So, small businesses need to follow key steps to find a cloud provider suitable to help them accomplish their goals. If you’re stuck between different cloud providers and are on the fence about one, get an inside look by asking for a free trial or a demo for QuickBooks hosting. Several discussions between your organization and the provider can set the right expectation at the outset.
4. Focusing only on saving money
The prevalent myth about cloud technology is that it always helps save money.
Yes, one of the main reasons to move your QuickBooks to the cloud is money. But don’t assume that just because you’re moving from a traditional model to the cloud more cash will show up automatically on the bottom line. It wouldn’t.
What hosting QuickBooks on the cloud gives you – in theory – is agility. This may save your business money, which you can call out in the financial statement. But if you’ve not done the hard work of honestly analyzing different factors, it can cost your business a lot of money.
While cost is always going to be an important factor in making a selection, businesses also need to consider security, uptime, scalability, reliability, and a host of other factors. For instance, you must have come across service providers boasting 99.9% uptime or 99.99% uptime guarantee. You might be thinking what difference a few 9’s would make when I am saving a bundle.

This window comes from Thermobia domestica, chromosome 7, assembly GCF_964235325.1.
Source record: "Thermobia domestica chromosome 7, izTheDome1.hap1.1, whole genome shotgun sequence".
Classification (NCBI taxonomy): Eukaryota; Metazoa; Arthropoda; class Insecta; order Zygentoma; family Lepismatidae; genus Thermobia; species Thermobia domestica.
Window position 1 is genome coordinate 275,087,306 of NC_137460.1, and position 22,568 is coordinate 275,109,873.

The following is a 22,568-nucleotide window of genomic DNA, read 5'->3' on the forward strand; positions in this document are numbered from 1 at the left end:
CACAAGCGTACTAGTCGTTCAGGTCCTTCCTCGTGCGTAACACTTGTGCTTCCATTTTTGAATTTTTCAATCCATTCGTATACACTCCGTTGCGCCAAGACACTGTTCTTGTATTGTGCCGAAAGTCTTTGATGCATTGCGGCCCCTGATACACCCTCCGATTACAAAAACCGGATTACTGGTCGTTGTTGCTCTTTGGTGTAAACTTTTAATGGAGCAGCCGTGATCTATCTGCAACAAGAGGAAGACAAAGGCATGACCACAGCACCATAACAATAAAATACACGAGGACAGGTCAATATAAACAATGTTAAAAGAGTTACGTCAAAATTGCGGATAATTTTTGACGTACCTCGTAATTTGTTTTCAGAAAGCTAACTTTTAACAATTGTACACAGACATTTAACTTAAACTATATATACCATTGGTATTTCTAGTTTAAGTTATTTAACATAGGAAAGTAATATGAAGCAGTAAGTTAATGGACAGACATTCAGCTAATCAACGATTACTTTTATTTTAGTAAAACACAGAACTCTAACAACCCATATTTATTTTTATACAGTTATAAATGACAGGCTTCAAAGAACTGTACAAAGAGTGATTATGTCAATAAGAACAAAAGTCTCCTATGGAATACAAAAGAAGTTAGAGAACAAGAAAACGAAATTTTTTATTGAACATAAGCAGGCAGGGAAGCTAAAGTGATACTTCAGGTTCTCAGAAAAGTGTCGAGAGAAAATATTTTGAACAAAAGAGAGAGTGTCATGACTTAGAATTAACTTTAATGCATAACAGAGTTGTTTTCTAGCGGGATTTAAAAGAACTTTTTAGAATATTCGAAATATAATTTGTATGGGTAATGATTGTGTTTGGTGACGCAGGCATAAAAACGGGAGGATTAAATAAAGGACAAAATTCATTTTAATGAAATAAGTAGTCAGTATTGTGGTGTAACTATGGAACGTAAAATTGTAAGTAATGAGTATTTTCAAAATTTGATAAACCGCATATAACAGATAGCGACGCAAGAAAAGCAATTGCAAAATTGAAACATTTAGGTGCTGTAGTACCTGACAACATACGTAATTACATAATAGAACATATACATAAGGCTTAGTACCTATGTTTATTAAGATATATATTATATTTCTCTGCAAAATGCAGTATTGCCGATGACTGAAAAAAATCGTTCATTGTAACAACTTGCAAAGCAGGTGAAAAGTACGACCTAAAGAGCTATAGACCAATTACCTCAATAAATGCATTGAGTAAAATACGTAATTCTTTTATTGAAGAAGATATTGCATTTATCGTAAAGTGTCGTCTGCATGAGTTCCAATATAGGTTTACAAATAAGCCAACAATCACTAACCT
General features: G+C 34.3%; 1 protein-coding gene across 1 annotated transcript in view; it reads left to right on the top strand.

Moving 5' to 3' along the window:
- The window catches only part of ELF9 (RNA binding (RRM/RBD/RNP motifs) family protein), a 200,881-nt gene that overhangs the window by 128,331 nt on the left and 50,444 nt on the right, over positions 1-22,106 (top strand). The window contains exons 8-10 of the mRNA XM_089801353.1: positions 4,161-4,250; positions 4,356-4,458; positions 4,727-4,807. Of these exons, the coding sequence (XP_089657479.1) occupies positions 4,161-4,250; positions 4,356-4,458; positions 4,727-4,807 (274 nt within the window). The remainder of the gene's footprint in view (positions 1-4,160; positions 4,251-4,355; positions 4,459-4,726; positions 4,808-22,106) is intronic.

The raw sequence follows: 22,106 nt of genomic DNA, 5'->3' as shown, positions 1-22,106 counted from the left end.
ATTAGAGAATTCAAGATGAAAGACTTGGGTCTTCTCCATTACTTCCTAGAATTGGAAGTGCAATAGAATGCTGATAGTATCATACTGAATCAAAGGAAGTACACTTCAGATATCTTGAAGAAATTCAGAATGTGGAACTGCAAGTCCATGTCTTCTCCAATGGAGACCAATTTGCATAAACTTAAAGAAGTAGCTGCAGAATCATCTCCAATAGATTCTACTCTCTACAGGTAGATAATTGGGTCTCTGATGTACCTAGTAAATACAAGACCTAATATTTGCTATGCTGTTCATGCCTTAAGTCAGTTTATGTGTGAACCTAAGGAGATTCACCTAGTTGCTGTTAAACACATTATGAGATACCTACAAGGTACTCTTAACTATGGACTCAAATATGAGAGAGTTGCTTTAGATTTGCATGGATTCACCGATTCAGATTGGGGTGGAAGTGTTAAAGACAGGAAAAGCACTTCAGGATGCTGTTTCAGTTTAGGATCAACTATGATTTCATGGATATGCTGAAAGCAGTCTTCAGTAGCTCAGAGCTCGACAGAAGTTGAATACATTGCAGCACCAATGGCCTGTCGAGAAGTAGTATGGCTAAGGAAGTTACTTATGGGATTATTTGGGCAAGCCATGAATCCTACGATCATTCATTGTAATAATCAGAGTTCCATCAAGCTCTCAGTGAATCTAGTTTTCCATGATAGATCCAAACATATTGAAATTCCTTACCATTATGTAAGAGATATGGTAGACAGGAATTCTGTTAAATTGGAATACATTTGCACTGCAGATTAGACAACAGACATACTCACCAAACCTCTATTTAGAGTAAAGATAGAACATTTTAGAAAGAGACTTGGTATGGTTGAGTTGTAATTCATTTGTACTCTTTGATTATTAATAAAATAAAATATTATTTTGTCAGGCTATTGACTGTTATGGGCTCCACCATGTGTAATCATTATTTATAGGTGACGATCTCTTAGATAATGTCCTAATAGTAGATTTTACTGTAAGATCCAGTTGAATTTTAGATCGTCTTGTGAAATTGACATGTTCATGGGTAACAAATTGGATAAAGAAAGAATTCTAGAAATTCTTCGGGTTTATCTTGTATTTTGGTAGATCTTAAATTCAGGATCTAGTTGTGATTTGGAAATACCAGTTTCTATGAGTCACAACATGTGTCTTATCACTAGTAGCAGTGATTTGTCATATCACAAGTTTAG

The difference between 99.9% uptime and 99.99% availability is an additional 7 hours of acceptable downtime. If you’re still thinking what’s the big deal if it’s only 7 hours out of an entire year? Well, the big deal is how much it can cost your small business. Turns out, a whole lot.
The majority of businesses have estimated that downtime costs them between $300,000 to $400,000 per hour.
5. Ignoring customer support
Large businesses have top-notch IT teams available, and therefore simply finding a QB cloud service provider may be an option. However, SMBs need a provider that would be there every step of the way, providing customer support at all times. This should include initial consulting, and guidance needed throughout the training, troubleshooting, and direct support.
It is also important to determine the response time of your prospective QB cloud provider. Ask them how long they usually take to resolve issues. Some cloud providers are more hands-on than others and may have their pricing plans accordingly. Not inquiring about the availability of support is another grave mistake.
Furthermore, the QB cloud provider should offer easy access to their desk support via chat, phone, or email for prompt guidance. Great customer service may cost a bit more, but we shouldn’t put a price tag on peace of mind.
Plan for these mistakes today
Most small accounting firms know little about cloud hosting and how to deal with cloud providers, and conveying these 5 lapses is the first step. If your small accounting firm is taking its first steps into hosting its QuickBooks on the cloud, it helps to have a trustworthy and experienced QB cloud provider by your side.
Let’s chat about how we can help increase your business profitability. Schedule a free consultation with our cloud experts.